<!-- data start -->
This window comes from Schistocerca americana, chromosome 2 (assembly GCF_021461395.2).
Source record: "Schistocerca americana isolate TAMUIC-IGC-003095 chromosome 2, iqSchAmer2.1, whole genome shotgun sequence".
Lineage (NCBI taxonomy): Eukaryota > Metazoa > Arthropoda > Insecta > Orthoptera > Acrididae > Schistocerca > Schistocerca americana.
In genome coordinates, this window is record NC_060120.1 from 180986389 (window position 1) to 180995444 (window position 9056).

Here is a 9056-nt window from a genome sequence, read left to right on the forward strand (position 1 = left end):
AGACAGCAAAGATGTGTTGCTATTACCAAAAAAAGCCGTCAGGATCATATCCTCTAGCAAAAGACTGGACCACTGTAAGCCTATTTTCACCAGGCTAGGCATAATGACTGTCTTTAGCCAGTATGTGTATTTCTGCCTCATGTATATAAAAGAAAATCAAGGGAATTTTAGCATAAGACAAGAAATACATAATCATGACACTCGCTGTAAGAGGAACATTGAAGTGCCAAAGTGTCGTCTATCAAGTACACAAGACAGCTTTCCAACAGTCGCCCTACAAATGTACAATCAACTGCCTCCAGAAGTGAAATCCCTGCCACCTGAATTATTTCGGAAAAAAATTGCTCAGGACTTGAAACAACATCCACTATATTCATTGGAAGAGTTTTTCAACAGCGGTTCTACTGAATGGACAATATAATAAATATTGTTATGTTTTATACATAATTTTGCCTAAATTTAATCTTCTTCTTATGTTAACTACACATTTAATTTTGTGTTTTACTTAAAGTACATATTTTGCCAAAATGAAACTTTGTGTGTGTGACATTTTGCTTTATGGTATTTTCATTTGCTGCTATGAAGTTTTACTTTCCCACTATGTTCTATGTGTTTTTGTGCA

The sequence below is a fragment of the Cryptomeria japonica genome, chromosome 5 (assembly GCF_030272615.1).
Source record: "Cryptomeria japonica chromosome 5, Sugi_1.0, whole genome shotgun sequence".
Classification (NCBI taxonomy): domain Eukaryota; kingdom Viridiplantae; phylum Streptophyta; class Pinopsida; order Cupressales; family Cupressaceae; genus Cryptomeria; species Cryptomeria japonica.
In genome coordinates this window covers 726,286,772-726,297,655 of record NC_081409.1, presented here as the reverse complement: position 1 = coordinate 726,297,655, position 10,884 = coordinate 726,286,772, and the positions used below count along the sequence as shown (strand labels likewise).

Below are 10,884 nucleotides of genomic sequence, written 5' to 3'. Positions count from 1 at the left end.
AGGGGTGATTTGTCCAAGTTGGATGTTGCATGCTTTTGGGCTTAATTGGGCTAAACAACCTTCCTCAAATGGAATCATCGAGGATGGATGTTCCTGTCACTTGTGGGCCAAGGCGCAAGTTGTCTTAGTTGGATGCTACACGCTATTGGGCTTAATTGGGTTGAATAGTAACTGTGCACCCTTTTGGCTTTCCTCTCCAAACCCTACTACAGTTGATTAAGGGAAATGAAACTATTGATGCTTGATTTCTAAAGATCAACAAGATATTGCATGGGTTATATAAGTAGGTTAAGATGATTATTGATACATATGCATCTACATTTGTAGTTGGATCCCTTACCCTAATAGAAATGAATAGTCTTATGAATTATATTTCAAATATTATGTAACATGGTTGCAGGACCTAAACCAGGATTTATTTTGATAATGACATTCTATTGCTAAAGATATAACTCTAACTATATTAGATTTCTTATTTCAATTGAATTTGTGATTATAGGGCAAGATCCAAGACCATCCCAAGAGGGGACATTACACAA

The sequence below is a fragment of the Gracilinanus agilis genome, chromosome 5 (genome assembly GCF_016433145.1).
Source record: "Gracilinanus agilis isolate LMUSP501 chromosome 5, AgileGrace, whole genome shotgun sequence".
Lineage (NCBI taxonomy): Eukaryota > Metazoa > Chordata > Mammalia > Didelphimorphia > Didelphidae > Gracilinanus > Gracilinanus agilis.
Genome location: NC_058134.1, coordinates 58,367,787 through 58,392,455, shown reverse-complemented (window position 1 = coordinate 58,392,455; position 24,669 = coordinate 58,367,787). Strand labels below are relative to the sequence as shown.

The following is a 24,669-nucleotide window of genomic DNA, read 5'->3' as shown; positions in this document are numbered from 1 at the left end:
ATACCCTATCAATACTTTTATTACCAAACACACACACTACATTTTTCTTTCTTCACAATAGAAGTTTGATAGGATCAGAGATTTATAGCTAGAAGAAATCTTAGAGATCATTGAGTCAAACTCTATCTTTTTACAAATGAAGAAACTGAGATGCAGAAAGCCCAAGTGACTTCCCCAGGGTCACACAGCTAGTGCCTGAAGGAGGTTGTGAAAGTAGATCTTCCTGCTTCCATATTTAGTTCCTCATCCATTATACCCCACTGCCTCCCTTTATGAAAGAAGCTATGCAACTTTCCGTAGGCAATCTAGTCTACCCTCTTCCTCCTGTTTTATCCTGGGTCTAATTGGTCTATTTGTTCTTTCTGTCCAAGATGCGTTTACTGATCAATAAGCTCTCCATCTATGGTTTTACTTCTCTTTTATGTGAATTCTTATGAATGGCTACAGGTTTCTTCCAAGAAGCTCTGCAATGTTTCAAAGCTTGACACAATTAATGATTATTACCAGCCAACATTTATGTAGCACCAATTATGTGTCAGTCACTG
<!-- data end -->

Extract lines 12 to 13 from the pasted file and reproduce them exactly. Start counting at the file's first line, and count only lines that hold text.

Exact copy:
AGGGGTGATTTGTCCAAGTTGGATGTTGCATGCTTTTGGGCTTAATTGGGCTAAACAACCTTCCTCAAATGGAATCATCGAGGATGGATGTTCCTGTCACTTGTGGGCCAAGGCGCAAGTTGTCTTAGTTGGATGCTACACGCTATTGGGCTTAATTGGGTTGAATAGTAACTGTGCACCCTTTTGGCTTTCCTCTCCAAACCCTACTACAGTTGATTAAGGGAAATGAAACTATTGATGCTTGATTTCTAAAGATCAACAAGATATTGCATGGGTTATATAAGTAGGTTAAGATGATTATTGATACATATGCATCTACATTTGTAGTTGGATCCCTTACCCTAATAGAAATGAATAGTCTTATGAATTATATTTCAAATATTATGTAACATGGTTGCAGGACCTAAACCAGGATTTATTTTGATAATGACATTCTATTGCTAAAGATATAACTCTAACTATATTAGATTTCTTATTTCAATTGAATTTGTGATTATAGGGCAAGATCCAAGACCATCCCAAGAGGGGACATTACACAA

The sequence below is a fragment of the Gracilinanus agilis genome, chromosome 5 (genome assembly GCF_016433145.1).